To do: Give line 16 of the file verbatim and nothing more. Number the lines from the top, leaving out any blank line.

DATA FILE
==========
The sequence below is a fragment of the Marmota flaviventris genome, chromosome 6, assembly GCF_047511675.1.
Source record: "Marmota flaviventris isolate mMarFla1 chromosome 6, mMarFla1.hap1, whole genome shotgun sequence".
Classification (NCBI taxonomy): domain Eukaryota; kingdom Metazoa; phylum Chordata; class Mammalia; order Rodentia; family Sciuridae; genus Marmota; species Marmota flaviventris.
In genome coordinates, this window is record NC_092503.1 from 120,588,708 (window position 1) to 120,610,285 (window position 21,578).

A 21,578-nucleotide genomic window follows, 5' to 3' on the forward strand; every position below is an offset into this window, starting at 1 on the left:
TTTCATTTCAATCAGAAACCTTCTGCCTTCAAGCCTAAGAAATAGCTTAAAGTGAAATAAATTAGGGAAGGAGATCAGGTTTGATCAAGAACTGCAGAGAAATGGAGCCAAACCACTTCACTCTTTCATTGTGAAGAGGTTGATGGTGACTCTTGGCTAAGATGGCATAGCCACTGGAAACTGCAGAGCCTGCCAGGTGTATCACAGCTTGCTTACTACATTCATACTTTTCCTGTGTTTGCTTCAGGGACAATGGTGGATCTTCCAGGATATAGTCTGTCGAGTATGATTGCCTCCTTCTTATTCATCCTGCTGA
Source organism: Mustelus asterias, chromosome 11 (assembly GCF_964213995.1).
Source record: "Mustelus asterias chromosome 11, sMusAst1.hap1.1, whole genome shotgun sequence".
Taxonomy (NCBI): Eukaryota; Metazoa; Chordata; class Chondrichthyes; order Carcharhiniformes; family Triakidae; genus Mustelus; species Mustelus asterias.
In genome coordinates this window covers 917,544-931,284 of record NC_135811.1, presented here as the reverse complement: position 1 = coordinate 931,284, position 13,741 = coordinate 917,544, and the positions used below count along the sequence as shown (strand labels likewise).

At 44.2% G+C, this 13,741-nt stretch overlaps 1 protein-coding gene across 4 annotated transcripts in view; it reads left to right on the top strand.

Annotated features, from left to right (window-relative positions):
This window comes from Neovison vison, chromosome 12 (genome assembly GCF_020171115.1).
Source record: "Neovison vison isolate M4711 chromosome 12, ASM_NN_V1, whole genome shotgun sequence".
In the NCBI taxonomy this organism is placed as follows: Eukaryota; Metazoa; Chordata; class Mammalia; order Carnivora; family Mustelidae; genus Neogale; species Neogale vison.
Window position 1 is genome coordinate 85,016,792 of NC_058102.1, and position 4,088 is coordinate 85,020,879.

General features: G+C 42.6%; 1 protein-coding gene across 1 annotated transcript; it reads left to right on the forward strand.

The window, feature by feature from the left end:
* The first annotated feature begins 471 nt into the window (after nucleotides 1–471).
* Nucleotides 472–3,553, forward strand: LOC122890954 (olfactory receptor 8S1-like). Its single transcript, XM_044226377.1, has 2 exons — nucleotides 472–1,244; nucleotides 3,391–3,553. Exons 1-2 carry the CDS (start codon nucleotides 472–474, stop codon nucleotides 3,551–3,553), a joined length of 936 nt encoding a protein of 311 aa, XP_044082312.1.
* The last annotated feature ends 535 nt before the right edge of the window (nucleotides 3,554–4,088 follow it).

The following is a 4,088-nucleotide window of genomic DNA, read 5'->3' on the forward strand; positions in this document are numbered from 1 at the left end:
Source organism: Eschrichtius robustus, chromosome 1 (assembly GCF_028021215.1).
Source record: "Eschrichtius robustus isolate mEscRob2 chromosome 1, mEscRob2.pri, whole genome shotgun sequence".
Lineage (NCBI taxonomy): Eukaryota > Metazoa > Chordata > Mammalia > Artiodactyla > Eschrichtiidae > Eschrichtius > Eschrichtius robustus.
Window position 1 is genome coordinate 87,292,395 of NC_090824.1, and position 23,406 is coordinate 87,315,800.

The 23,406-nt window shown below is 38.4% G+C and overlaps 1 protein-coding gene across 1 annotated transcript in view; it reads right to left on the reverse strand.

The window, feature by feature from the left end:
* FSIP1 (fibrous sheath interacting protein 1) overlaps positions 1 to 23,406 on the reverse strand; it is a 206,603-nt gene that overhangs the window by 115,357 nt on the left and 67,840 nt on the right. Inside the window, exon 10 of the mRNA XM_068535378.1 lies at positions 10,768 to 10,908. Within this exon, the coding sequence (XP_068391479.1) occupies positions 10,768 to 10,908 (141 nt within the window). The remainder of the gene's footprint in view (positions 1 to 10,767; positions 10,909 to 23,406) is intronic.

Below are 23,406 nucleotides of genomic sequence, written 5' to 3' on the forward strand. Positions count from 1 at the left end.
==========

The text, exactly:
Window position 1 is genome coordinate 85,016,792 of NC_058102.1, and position 4,088 is coordinate 85,020,879.